Trade mark law, case VI SA/Wa 1483/08

June 23rd, 2009, Tomasz Rychlicki

On September 2006, the Polish Patent Office issued a decision invalidating the right of protection of the BOSS LIGHTS R-136520 trade mark, owned by Reemtsma Cigarettenfabriken GmbH from Hamburg, Germany. The PPO ruled that the registration of the disputed mark occurred in violation of article 8(2) of the old Polish Trade Mark Act – TMA – (in Polish: ustawa o znakach towarowych) of 1985, published in Journal of Laws (Dziennik Ustaw) of 1985 No 5, itme 15, with later amendments.

A trade mark shall not be registrable if:
ii) it infringes the personal or economic rights of third parties

It was indisputable for the PPO that BOSS LIGHTS R-136520 consists of the “BOSS” sign, which was written in black, this being the only element of BOSS R-66417 trade mark and the main element of other signs: HUGO BOSS R-66418, BOSS HUGO BOSS IR-584899 and BOSS IR-606620 which are owned by HUGO BOSS Trade Mark Management GmbH & Co. KG from Metzingen, Germany.

Reemtsma filed a complaint before the Voivodeship Administrative Court (VAC) in Warsaw. The court rejected the complaint in its judgment of 4 September 2007, case file VI SA/WA 2195/06. Reemtsma filed a cassation complaint to the Supreme Administrative Court. The SAC agreed with Reemtsma’s arguments that the PPO did not explain the facts accurately and did not thoroughly conside the entire evidence. The case was sent back to the VAC. See “Trade mark law, case II GSK 506/07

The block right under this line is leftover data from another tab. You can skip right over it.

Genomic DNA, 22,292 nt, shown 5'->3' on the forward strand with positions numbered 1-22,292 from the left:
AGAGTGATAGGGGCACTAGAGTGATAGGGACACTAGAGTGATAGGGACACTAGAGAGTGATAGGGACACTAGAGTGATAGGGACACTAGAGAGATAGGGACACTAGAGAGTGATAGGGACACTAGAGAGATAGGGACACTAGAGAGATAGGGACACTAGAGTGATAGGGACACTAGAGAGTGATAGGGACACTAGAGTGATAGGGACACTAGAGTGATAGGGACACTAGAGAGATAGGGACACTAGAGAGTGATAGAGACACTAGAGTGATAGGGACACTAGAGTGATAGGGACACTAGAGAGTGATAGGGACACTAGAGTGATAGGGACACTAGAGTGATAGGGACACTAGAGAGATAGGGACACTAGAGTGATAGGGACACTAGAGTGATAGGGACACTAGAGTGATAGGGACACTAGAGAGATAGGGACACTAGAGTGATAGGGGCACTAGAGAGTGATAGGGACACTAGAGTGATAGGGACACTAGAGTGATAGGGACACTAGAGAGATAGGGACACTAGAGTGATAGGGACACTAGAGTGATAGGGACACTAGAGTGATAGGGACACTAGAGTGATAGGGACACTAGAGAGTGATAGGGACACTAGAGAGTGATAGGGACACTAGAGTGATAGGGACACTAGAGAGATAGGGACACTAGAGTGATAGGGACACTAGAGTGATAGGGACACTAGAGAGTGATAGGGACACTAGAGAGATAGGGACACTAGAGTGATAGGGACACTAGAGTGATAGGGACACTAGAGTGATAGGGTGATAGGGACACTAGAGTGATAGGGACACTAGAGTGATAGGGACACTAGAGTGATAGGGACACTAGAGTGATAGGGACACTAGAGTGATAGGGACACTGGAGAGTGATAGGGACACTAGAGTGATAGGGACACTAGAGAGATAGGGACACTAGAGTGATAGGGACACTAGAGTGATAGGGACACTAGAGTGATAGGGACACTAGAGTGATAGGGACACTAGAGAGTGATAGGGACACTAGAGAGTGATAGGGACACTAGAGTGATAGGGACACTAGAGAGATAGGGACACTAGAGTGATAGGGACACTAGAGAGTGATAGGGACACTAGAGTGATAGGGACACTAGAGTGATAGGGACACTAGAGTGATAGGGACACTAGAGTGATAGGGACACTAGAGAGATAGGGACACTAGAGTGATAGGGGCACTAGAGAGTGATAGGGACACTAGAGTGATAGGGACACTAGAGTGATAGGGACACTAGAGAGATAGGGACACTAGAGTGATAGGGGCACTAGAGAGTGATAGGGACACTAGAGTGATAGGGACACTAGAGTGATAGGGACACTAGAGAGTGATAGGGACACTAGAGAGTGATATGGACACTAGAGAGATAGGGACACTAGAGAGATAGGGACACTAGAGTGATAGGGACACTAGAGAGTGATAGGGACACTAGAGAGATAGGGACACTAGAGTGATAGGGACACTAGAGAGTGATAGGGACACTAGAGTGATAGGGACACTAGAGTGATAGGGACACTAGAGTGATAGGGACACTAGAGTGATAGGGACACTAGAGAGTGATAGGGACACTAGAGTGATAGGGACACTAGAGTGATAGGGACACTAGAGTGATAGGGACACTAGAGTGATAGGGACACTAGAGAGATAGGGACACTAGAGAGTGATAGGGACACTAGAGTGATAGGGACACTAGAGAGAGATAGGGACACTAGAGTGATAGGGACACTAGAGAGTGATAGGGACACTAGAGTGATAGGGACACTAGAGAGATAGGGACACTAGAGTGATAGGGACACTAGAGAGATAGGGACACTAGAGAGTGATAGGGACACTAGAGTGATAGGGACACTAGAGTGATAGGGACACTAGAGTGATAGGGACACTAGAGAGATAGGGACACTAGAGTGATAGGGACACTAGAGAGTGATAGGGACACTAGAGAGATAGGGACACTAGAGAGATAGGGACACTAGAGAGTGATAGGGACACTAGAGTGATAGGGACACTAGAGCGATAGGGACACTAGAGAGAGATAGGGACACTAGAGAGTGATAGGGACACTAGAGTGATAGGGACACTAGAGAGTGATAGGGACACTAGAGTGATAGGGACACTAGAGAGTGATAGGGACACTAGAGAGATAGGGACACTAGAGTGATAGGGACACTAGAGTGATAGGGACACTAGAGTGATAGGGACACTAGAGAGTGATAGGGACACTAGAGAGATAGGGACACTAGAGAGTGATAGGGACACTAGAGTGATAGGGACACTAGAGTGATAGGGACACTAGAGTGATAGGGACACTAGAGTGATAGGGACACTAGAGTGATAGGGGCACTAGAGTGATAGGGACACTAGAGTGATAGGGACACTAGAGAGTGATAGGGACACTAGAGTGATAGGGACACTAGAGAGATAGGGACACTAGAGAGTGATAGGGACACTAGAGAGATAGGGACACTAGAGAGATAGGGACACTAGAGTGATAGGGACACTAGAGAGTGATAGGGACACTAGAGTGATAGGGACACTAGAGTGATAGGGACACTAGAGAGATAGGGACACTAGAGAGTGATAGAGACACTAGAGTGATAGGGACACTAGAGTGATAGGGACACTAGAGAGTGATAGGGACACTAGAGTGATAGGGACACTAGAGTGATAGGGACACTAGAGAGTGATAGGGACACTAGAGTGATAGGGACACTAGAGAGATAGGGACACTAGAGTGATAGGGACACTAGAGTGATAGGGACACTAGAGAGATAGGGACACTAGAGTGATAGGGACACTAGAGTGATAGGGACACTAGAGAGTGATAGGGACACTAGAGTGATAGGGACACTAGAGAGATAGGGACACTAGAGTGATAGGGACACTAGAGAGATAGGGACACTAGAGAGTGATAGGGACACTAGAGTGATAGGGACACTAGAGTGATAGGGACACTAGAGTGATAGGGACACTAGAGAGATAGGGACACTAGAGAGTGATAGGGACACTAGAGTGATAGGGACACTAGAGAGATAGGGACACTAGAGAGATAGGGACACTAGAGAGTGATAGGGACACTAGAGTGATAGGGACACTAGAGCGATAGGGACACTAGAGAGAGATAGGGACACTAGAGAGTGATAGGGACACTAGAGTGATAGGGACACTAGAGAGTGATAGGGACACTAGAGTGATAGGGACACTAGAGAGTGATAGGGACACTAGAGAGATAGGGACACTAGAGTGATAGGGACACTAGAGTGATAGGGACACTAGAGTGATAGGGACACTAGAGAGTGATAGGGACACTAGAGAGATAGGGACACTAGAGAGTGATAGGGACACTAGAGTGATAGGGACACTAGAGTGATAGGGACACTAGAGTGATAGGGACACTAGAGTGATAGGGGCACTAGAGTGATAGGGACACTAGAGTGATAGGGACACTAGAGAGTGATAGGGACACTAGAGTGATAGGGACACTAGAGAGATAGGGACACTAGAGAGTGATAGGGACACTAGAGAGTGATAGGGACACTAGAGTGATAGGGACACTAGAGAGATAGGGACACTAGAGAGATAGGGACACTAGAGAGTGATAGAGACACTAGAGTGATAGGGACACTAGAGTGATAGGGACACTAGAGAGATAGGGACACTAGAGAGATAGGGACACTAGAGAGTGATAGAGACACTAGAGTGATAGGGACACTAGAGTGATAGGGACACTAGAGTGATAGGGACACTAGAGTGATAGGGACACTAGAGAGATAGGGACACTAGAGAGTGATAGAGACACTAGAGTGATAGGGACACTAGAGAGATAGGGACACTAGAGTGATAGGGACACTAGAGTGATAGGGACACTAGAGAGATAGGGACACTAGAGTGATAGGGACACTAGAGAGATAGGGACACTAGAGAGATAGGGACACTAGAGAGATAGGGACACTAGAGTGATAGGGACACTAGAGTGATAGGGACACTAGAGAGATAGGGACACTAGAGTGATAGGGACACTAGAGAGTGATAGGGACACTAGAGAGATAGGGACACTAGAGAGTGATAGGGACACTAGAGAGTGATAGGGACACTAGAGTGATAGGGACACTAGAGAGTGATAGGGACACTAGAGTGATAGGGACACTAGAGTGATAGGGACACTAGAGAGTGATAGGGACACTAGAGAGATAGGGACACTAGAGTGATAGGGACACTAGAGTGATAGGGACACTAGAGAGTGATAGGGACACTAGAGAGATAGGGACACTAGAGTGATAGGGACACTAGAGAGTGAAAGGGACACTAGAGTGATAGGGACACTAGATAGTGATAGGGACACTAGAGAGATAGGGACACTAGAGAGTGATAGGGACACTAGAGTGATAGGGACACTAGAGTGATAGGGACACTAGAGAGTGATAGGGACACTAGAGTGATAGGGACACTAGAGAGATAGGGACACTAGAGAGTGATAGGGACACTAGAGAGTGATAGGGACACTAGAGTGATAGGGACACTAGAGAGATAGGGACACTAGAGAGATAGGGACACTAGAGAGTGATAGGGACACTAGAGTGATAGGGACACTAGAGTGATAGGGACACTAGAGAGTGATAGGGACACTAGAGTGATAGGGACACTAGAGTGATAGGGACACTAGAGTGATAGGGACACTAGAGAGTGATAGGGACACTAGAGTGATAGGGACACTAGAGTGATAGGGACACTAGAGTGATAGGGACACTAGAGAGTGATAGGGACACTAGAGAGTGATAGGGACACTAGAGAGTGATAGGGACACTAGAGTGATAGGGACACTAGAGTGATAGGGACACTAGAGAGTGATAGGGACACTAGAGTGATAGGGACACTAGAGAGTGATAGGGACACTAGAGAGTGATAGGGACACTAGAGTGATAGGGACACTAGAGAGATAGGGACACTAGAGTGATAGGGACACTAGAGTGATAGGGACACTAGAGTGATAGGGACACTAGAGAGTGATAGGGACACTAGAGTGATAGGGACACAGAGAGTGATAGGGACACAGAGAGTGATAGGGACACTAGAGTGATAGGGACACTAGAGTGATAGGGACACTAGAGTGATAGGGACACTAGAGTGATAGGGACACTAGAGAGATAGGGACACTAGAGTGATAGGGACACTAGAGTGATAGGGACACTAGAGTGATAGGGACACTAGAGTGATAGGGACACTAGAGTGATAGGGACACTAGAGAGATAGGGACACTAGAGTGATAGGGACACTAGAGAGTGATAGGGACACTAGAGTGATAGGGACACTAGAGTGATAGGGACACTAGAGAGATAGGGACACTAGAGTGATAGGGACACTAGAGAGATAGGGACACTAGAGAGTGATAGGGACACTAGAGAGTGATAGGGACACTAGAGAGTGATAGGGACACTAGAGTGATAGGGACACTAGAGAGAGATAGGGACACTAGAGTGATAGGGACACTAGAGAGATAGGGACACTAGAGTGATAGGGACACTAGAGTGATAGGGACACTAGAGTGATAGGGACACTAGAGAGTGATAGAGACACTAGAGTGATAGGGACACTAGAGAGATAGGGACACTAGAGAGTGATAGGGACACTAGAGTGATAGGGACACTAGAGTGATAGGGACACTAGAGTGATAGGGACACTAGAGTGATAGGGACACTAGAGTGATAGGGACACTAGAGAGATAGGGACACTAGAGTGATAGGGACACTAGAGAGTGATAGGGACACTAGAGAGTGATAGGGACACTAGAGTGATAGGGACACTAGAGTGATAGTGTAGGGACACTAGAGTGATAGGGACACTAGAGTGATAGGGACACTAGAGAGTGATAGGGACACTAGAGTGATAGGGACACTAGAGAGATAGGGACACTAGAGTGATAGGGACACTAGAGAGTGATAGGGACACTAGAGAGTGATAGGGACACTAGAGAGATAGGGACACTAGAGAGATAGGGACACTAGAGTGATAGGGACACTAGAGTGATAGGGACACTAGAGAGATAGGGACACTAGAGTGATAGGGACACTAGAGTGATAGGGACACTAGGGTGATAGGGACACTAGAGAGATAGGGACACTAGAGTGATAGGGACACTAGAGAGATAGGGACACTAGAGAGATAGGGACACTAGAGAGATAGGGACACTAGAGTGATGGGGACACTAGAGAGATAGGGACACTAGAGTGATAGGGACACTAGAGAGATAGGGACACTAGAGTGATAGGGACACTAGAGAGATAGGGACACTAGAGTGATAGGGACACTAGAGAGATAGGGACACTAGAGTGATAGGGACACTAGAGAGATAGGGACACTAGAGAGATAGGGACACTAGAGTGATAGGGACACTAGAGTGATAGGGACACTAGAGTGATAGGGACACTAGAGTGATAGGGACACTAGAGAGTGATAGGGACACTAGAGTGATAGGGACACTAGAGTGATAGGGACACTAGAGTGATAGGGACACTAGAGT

The Voivodeship Administrative Court in its judgment of 6 February 2009, case file VI SA/Wa 1483/08 annulled the contested decision of the PPO and decided that the decision was not subject to execution. The VAC also stressed the fact that it is necessary to distinguish the renown of an entrepreneur – its good reputation and positive image – from the trade mark’s reputation (renown). In the case of the reputation (renown) of a trade mark – the subject of positive perceptions is the mark itself and the goods identified by such mark as originating from a particular business, and the reputation of the entrepreneur is generally positive perceptions and assessments about the business.

The case went back to the PPO. However, the Polish Patent Office in its decision of 15 October 2010 case Sp. 255/09 invalidated the right of protection for the BOSS LIGHTS R-136520 trade mark. This time, the PPO found that the trade mark in question is confusingly similar to BOSS HUGO BOSS IR-584899 and BOSS IR-606620 trade marks, and these findings were justified by the literal interpretation of the provisions of Article 9(1)(iii) of the TMA.